TV Review: Battlestar Galactica Razor

It was shows like Battlestar Galactica that taught me how much of a let down Star Trek really was. Farscape, Firefly, Galactica … all of them made Star Trek feel like it was standing still. I still like Star Trek, but when compared to these other creations, it feels light weight. Of them all, only Battlestar Galactica survives. After a disappointing third season of Galactica (for me, at least) I was starting to worry. Then BSG “Razor” rears its ugly head and I’m all smiles again.


If you haven’t seen Battlestar Galactica’s Razor yet, stay tuned. I’m sure the SciFi Channel will run it 50 billion more times until the mere mention of a DVD will make ya puke. But that’s okay. At least you’ll know you’re alive. Star Trek, with its hospital corridors and excessive nerd-words will just lay there beside you like a cold fish by comparison. Maybe Ron Moore and friends will deliver a fourth season just as worthy of adoration as my other gritty favorite, Heroes. (Doctor Who from the BBC and Reaper also rules)

Basically, Razor was good enough to restore my faith in the reimagined Battlestar Galactica. Watch it. Go now. Star Trek: Enterprise isn’t getting any better.

Epilogue

To all my Star Trek loving friends, please don’t be mad at me. Like Battlestar Galactica, it’s just a TV show. But the next time the brains at Paramount slap a Star Trek label on something, I would really appreciate it if they forbade the word “protocol” from reentering the Trek lexicon. Seriously. Nobody talks like this, so lay off the technical thesaurus thingy. It would help if Star Trek grew up a little as well, but I think this makes the really die-hard fans mad. Needless to say, our tastes differ greatly on this point. Let’s just shake hands and part company like adults, shall we? Cool.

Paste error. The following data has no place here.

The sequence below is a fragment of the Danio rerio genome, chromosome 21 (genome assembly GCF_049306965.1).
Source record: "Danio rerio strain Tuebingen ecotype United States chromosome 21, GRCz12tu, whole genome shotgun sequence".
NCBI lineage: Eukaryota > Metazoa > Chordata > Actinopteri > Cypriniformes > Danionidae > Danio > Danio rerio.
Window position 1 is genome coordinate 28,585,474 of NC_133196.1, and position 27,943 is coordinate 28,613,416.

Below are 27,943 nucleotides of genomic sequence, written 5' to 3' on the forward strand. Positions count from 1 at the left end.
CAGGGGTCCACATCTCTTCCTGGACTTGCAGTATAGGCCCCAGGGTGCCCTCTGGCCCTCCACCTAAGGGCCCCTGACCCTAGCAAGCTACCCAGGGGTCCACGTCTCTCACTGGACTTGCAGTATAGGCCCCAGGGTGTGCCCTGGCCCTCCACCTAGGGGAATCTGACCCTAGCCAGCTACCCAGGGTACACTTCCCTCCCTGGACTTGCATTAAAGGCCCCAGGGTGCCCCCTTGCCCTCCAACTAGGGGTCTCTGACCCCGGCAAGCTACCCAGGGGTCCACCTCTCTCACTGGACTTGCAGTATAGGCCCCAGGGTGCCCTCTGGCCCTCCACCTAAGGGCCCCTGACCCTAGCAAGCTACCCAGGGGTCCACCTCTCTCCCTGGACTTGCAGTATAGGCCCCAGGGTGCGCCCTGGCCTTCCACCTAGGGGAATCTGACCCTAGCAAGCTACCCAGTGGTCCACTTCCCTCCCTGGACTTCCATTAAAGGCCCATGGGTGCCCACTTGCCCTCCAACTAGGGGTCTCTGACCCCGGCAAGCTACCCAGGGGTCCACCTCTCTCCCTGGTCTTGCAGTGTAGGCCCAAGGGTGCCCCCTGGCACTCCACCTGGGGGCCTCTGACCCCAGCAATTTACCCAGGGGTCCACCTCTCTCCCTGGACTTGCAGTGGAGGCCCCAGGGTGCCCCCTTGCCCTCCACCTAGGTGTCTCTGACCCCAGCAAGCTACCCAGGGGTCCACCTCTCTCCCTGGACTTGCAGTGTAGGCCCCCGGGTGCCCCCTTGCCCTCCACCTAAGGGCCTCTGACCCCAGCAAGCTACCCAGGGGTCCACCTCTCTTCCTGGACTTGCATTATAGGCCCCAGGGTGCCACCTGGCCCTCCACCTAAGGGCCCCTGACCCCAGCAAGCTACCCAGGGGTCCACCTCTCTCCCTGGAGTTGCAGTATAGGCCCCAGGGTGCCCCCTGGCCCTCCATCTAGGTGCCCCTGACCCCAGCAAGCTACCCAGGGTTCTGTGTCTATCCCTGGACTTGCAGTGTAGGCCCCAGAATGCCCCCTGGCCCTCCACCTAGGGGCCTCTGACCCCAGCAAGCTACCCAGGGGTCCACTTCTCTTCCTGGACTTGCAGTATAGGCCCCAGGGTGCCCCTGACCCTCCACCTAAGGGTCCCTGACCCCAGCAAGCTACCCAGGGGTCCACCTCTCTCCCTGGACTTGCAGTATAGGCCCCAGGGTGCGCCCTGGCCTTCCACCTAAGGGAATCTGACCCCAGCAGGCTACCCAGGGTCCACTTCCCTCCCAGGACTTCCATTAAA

Oh, and Admiral Adama would totally kick Captain Picard’s a*s. I know it. And that goes double for Captain Kirk!!!

Nyah nyah!!

-the Atheist Geek-

About The Atheist Geek

The Atheist Geek is a former Jehovah’s Witness turned secular humanist. He’s a lifelong sci-fi geek and a writer wannabe.

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